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Winter Hearing Aid Care Tips
Posted by Gibbs-Hall Hearing Aid Center on December 08, 2017
Water is necessary for human survival but remains the number one enemy when it comes to hearing aid function and performance. Water can result in malfunction, corrosion, and it can reduce volume by blocking sound from entering the acoustic ports of the microphones. The performance of zinc air batteries can also be adversely affected when airflow is obstructed by moisture.
“Damage incurred from high heat or cold may adversely affect a hearing aid’s performance. Much of this damage is caused by the changes in temperature which causes a condensation of moisture within the aid, rather than the temperature itself. This change can occur many times a day, as someone goes from hot to air-conditioned comfort and back again,” warned Dr. Mark Ross in a winter article on hearing aid troubleshooting.
Interestingly, the tiny components inside hearing aids are not susceptible to damage due to freezing temperatures alone, in fact, we’ve done winter testing on our hearing aids and know that they will function in temperatures as low as -40 degrees Fahrenheit. So, the problem isn’t the cold temperature, but rather, as Dr. Ross noted above, the change in temperature. Consider during the winter how many times a day you move from a warm office or your cozy home out into the blustery cold? Changes in temperature result in a buildup of moisture inside the hearing aid, and unlike eyeglasses, the condensation inside a hearing aid is not quite as easy to remove.
So what can we do to protect our hearing aids from the condensation caused by extreme temperature changes? First it is important to remember that our research engineers and scientists have worked tirelessly to create our HydraShield2 technology which delivers optimal water resistance and the highest performance in extreme conditions. Second, here are a few things you can do at home to ensure that your hearing aids function optimally this winter.
- Avoid storing your hearing aids in the glove box or on the dashboard of your car. Extreme temperature changes in your car (cold when off outside and heated when on and running heat inside) can create condensation and adversely effect performance.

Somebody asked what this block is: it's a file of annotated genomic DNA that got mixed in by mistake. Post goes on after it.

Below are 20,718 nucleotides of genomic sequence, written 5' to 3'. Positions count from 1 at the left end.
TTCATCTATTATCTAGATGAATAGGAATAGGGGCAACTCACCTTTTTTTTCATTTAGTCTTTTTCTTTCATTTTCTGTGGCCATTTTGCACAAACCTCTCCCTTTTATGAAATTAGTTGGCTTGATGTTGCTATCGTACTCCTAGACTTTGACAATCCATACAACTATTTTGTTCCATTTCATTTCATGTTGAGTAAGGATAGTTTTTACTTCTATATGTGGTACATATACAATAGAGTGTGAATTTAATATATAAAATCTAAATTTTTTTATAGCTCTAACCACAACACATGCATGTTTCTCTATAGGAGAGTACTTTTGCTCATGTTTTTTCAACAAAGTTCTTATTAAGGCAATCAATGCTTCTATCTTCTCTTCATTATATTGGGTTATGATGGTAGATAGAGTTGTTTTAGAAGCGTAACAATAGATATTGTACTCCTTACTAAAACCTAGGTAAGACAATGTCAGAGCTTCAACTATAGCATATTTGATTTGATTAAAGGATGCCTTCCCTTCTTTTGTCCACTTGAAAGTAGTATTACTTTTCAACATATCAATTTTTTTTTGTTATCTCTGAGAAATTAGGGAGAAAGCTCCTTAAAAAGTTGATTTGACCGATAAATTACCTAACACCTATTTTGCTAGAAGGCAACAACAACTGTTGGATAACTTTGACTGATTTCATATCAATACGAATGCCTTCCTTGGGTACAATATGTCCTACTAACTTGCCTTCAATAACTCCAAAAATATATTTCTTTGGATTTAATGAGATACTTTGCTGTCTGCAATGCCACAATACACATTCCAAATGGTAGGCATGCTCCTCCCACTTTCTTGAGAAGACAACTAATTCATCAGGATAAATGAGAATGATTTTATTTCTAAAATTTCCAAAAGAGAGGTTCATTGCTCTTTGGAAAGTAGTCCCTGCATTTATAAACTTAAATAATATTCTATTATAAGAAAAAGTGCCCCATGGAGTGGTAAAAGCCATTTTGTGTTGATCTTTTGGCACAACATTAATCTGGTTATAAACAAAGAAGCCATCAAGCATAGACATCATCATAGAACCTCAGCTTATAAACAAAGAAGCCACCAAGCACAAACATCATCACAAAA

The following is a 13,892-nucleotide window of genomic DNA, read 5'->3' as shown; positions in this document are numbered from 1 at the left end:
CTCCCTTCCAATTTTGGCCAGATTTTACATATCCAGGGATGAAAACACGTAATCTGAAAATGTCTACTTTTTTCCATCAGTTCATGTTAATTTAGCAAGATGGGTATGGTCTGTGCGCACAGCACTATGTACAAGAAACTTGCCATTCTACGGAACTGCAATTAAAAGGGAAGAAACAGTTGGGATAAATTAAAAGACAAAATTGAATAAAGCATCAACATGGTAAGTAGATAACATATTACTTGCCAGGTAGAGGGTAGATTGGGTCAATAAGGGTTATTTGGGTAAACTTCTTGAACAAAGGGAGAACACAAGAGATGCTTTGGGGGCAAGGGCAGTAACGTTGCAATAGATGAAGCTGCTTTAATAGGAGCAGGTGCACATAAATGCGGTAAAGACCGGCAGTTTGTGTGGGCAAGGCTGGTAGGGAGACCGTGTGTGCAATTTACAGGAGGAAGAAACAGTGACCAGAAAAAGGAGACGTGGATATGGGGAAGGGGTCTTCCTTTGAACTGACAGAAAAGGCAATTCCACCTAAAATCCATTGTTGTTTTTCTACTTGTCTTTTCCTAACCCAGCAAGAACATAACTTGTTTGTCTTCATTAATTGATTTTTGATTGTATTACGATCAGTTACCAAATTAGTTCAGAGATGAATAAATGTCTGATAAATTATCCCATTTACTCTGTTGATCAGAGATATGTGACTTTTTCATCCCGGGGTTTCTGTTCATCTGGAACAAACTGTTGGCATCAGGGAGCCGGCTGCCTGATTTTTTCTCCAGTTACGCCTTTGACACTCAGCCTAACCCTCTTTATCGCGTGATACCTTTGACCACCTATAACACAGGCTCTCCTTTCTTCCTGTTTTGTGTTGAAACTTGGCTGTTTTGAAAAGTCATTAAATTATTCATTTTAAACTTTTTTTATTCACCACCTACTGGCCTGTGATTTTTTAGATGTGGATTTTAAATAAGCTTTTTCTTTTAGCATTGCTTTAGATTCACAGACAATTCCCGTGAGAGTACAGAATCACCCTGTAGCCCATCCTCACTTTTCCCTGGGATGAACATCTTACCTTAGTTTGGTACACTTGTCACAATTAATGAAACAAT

- Skiing, snowshoeing, and sledding are popular winter activities. But, if you enjoy exercising outside during the winter months just remember to remove your hearing aids to protect them from excessive moisture caused by sweat and snow.
- If your hearing aid does stop working after you come inside from the cold be sure to open up the battery compartment and let your hearing aid rest for a while. Opening the battery doors will give moisture a chance to escape and allow dry, fresh air to circulate.
- Store your batteries in a cool, dry place.
- Use a hearing aid dehumidifier daily to remove condensation inside the hearing aid caused by fluctuations in temperature. It’s best to leave hearing aids to dry overnight while you sleep so they’re ready to go first thing in the morning.
- Remember to protect your hearing from loud sounds like snow blowers this winter. If your hearing aids are programmed with multiple memories, you can activate an increased noise reduction program, before you are exposed to loud noise. You can also wear noise reducing earmuffs over your hearing aids or opt to wear earplugs instead.
Keeping your hearing aids clean and dry will go a long way toward preserving and maintaining optimal hearing aid performance so you can enjoy your best hearing for many years.
This blog originally appeared on www.starkey.com.